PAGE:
The latest FB move is a cause for celebration, says Tom Hodgkinson, and reckons Adam Curtis would agree
You may well have seen the headlines yesterday. Facebook has decided to block news-sharing in Australia as part of an ongoing dispute with the Australian government about publishing revenue. “Facebook ban on news in Australia provokes fierce backlash,” said the FT.
An Australian website called MacroBusiness put it more wittily and accurately: “Facebook lifts Aussie news quality by banning itself.”
Now, rather than rejoicing in the fact that Facebook had banned itself, as MacroBusiness rightly did, various commentators in Oz played into Facebook’s hands by whingeing. The FT reported: “Sally McManus, secretary of the Australian Council of Trade Unions, said her organisation had been mistakenly blocked by the platform. ‘Australian workers cannot now find out about their rights at work via Facebook. This is disgraceful & needs to be reversed immediately,’ she wrote on Twitter.”
How utterly ridiculous. If Facebook and Twitter – both privately owned American ad sales companies – are the only ways that Australian workers can find out about their rights at work then things have come to a pretty pass. The Australian Council of Trade Unions should never have given Facebook and Twitter this sort of power in the first place. Why don’t they just put their info on a website and communicate with their members by email? Why go via The Machine?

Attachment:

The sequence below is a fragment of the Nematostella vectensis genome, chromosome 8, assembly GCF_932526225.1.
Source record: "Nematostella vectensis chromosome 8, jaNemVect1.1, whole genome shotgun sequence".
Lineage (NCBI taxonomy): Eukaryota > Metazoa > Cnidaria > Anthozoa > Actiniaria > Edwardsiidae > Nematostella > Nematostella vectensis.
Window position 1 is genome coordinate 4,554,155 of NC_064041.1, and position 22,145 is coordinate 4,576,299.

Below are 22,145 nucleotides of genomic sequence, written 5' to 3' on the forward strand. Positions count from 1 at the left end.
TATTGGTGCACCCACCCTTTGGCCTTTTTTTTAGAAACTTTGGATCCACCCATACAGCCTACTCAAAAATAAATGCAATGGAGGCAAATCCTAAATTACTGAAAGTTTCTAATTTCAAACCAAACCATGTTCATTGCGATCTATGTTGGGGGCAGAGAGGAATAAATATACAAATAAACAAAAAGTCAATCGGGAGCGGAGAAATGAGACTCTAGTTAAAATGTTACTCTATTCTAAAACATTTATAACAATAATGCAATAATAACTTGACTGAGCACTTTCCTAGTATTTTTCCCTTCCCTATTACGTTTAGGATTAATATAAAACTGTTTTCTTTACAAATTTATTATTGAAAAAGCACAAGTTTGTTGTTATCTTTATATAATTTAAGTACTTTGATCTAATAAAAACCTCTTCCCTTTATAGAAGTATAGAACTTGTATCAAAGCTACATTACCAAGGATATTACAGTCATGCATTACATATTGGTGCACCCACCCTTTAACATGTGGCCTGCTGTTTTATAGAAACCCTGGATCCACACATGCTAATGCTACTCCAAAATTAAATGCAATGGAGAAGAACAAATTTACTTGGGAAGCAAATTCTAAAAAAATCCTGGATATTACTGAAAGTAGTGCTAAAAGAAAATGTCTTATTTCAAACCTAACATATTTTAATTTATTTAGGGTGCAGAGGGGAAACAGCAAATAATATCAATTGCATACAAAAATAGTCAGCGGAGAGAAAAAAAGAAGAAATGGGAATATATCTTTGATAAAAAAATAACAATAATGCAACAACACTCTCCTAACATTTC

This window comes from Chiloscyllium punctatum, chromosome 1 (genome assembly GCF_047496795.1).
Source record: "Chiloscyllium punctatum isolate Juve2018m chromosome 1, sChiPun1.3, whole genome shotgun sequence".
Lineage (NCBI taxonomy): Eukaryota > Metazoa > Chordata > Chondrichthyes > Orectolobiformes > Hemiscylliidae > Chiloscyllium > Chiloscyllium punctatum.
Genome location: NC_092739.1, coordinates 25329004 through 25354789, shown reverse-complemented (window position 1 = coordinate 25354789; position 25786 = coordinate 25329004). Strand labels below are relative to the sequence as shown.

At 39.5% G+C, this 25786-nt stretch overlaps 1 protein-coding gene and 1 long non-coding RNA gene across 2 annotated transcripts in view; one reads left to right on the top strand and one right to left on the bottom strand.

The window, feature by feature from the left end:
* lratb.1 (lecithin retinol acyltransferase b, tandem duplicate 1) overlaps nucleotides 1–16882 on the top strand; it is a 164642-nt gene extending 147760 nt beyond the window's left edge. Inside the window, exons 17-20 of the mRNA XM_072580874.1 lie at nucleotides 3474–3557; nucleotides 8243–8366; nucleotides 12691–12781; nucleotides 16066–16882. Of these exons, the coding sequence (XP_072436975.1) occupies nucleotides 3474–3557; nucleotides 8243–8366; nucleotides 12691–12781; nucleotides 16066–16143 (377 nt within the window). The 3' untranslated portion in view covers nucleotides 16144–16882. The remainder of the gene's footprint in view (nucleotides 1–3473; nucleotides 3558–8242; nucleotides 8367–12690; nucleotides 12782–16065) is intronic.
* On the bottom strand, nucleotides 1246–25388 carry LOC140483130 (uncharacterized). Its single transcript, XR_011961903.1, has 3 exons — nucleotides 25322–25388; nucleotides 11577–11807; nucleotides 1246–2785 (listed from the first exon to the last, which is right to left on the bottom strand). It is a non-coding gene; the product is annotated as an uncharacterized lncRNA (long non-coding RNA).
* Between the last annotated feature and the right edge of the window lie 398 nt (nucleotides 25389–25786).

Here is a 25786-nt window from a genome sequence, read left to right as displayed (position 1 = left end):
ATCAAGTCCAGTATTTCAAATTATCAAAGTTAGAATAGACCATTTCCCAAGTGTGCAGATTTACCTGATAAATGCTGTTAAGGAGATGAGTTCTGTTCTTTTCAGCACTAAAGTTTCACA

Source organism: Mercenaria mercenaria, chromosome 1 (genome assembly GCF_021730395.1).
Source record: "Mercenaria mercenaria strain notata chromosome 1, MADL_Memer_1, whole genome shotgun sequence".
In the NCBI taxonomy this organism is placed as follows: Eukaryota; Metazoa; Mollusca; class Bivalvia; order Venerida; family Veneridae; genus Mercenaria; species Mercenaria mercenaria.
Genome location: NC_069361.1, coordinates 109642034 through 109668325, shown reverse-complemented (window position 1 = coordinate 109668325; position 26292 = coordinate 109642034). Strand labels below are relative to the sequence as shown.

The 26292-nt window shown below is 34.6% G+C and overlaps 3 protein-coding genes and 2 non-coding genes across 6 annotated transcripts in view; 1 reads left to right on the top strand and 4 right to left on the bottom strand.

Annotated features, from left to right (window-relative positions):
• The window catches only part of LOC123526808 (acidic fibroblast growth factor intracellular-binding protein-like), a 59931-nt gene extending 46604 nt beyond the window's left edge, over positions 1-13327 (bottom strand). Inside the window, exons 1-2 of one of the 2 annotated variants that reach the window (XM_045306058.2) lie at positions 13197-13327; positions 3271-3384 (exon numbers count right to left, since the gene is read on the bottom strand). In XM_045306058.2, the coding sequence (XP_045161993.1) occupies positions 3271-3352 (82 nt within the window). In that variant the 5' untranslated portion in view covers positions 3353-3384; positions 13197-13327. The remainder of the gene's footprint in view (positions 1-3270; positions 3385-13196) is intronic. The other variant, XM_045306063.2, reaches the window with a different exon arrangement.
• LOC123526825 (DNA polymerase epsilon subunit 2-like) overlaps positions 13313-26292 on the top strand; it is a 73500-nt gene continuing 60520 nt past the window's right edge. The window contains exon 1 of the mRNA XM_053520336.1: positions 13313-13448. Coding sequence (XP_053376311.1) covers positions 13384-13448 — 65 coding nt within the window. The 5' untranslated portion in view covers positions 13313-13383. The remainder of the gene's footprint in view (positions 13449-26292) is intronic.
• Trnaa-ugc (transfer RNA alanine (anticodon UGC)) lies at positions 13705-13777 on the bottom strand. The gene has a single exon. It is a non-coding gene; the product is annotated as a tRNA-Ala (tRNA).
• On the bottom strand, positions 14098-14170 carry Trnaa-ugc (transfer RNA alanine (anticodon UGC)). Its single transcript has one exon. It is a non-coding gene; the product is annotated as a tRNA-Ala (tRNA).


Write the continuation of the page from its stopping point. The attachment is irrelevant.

There was another Facebook story in the FT today, headlined: “Facebook reported revenue ‘it should never have made’, manager claimed.” This is a reference to a court case in the States where Facebook is being accused of misleading customers about the reach of their ads.
Now if I were filmmaker Adam Curtis I would be feeling quite smug at this point. When I interviewed him two years ago for the Idler, while he was making his new series, he was critical both of Facebook and of those who criticised Facebook. It was the time of the Cambridge Analytica story. He reckoned the scandal did Facebook a lot of good because it made people think the platform was so great at manipulating human behaviour that if you gave them enough money, you could become President of the United States.
With Adam’s new series available now on iPlayer – I’ve seen the first two parts and they’re brilliant – it seems like a good time to republish our interview in full. It’s already been enthusiastically shared by Cory Doctorow and other tech writers. Take a look here for some real wisdom, originality and insight. We’ve added some new material since reposting a couple of weeks ago.